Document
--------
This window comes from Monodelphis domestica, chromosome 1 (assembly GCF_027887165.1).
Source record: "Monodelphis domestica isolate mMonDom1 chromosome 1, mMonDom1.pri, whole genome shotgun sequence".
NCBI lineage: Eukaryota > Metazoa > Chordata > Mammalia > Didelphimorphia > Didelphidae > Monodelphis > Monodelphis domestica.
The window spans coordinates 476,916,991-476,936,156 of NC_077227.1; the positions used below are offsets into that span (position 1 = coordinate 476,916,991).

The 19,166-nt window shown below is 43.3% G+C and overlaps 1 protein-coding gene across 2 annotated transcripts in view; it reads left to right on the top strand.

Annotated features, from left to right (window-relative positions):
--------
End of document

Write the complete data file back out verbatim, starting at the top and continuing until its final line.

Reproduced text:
This window comes from Monodelphis domestica, chromosome 1 (assembly GCF_027887165.1).
Source record: "Monodelphis domestica isolate mMonDom1 chromosome 1, mMonDom1.pri, whole genome shotgun sequence".
NCBI lineage: Eukaryota > Metazoa > Chordata > Mammalia > Didelphimorphia > Didelphidae > Monodelphis > Monodelphis domestica.
The window spans coordinates 476,916,991-476,936,156 of NC_077227.1; the positions used below are offsets into that span (position 1 = coordinate 476,916,991).

The 19,166-nt window shown below is 43.3% G+C and overlaps 1 protein-coding gene across 2 annotated transcripts in view; it reads left to right on the top strand.

Annotated features, from left to right (window-relative positions):